Tuesday, August 9, 2016

excellent white bread (no seriously).

Tyler and I have been eating a boat load of BLT's the past couple of weeks.  One perk (and we are looking for perks pretty much everywhere) of doing a home renovation during mid-Summer is that produce is at it's peak and peak-level produce doesn't require much work.   Thus why we've been consuming BLT's with abandon - the main ingredient is tomatoes and tomatoes my friend are at their height of deliciousness right now.  

But good tomatoes are only as good as the bread and bacon they are paired with which is why I've been searching endlessly for the best white bread recipe.  This one had been a top contender for a while but the problem I have with it is that I don't always have buttermilk on hand.  I wanted a recipe that could be thrown together quickly using pantry staples.  Which is why this is the one.  It's simple, lacks pretentiousness and bakes up like a dream.  It's the bread that toasts up brilliantly and pairs exceptionally well with juicy heirloom tomatoes.  It's the bread I'll be baking weekly until tomato season is over.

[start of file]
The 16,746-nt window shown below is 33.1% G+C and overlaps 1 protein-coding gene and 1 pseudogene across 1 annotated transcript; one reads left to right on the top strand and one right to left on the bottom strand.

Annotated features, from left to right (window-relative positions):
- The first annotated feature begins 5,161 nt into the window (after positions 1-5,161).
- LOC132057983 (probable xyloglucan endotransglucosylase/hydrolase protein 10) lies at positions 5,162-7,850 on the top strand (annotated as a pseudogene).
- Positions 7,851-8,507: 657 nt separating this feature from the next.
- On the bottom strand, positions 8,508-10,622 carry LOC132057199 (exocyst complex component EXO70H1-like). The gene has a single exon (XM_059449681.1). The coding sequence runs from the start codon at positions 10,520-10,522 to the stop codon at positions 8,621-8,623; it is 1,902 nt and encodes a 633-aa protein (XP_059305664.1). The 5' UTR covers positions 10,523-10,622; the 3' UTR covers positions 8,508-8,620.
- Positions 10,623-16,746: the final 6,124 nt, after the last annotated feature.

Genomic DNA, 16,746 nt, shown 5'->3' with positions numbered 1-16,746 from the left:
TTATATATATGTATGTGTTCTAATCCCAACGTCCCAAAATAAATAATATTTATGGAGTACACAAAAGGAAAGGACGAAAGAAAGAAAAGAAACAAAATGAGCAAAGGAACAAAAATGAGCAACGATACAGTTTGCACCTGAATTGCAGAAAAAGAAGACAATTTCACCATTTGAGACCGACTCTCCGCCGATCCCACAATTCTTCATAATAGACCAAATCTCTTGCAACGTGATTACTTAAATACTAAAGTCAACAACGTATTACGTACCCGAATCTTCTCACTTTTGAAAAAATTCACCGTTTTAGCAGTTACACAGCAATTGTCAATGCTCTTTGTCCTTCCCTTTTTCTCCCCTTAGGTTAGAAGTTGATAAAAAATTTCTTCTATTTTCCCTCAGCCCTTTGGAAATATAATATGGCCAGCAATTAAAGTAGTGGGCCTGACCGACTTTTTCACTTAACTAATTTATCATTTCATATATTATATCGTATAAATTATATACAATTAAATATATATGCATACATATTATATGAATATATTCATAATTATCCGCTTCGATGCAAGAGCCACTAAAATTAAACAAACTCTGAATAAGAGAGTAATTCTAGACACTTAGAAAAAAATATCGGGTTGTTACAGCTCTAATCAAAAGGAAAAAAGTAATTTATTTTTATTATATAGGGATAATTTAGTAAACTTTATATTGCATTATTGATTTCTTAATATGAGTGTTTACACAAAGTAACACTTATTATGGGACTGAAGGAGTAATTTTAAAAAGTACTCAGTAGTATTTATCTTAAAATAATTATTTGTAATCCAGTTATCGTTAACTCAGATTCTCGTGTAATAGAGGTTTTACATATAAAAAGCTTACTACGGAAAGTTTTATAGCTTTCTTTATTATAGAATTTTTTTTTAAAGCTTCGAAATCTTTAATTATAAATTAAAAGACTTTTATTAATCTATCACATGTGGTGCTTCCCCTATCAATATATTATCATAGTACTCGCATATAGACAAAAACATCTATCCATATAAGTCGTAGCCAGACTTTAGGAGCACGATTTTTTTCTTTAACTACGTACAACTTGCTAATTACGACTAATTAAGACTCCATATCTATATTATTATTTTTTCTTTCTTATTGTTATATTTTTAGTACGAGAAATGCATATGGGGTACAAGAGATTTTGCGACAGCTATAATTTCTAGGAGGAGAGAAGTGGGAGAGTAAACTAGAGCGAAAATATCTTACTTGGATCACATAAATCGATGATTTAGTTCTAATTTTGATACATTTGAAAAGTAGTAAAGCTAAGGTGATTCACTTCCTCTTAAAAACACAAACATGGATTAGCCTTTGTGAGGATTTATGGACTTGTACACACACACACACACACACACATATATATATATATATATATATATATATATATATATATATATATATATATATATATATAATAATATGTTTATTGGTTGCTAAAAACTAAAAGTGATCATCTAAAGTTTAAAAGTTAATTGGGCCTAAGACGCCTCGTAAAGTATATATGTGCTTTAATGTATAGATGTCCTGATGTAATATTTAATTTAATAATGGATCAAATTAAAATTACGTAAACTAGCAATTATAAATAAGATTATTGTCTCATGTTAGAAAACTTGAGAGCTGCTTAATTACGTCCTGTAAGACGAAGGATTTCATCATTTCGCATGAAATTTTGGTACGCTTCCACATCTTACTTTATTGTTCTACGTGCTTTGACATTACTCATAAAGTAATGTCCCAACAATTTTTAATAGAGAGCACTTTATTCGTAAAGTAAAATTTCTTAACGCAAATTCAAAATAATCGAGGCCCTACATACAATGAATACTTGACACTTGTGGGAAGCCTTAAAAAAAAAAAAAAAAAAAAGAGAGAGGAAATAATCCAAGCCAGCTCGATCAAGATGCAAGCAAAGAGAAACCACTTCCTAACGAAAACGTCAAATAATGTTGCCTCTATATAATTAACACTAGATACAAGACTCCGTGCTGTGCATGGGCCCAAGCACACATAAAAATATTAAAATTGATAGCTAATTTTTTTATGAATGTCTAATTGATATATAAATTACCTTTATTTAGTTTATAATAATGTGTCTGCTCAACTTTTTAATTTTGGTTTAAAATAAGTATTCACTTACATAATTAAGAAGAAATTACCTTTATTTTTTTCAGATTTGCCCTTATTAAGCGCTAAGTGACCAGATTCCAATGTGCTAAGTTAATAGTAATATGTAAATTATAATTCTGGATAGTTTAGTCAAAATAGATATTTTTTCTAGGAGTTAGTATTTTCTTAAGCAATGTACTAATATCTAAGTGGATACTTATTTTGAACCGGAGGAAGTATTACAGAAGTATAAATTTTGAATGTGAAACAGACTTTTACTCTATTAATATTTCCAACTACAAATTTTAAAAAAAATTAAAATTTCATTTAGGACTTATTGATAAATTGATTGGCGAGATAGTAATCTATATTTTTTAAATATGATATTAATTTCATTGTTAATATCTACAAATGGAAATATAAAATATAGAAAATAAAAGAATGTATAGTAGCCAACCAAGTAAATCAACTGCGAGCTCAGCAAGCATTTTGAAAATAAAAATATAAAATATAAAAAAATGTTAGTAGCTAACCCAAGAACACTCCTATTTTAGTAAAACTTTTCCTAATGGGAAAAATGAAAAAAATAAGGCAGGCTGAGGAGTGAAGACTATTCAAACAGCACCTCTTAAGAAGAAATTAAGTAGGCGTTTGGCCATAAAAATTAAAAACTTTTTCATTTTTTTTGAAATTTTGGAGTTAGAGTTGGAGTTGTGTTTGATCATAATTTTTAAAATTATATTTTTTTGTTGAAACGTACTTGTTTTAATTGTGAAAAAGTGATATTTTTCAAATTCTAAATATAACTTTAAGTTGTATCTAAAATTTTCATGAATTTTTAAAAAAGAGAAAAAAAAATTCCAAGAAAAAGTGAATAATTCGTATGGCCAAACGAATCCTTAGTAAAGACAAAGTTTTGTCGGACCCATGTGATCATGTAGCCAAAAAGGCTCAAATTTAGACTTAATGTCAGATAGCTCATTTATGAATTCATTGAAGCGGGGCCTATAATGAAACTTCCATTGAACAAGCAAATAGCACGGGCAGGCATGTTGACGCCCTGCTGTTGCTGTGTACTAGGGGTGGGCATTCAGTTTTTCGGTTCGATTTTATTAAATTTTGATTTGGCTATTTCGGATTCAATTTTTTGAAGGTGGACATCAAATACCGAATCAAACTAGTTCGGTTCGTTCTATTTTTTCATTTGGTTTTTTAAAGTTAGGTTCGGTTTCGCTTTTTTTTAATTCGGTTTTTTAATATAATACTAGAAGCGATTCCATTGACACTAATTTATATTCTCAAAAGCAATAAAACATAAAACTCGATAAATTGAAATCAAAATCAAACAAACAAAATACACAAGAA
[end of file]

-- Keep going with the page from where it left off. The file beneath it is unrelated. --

Excellent White Bread
Recipe adapted (slightly) from the NYTimes 

2 ¼ teaspoons/7 grams active dry yeast (1 package)
1 ½ cups/355 milliliters lukewarm milk
1/4 cup/50grams granulated sugar
1 tablespoon/15 grams kosher salt
3 tablespoons/43 grams butter, melted, more for greasing bowl and pans and for brushing the tops of the loaves
2 eggs
5 to 6 cups/625 grams to 750 grams all-purpose flour

In a large electric mixer bowl, dissolve yeast in 1/4 cup warm milk. Add the remaining warm milk, the sugar, the salt, the butter and the eggs. Add 5 cups flour and mix with paddle attachment until smooth, about 2 minutes. Switch to hook attachment and knead on low speed, adding more flour if necessary until dough is stiff and slightly tacky, about 10 minutes.

Grease a large bowl with butter and turn dough out into the bowl. Flip over dough so greased side is up, cover with plastic wrap or a kitchen towel and set in a warm, draft-free spot until doubled in size, about 1 1/2 to 2 hours. Generously butter two 9-x-5 loaf pans.

When dough has doubled in size, turn it out onto floured surface and knead for 3 minutes. Return to greased bowl, cover and let rise again for 30 minutes.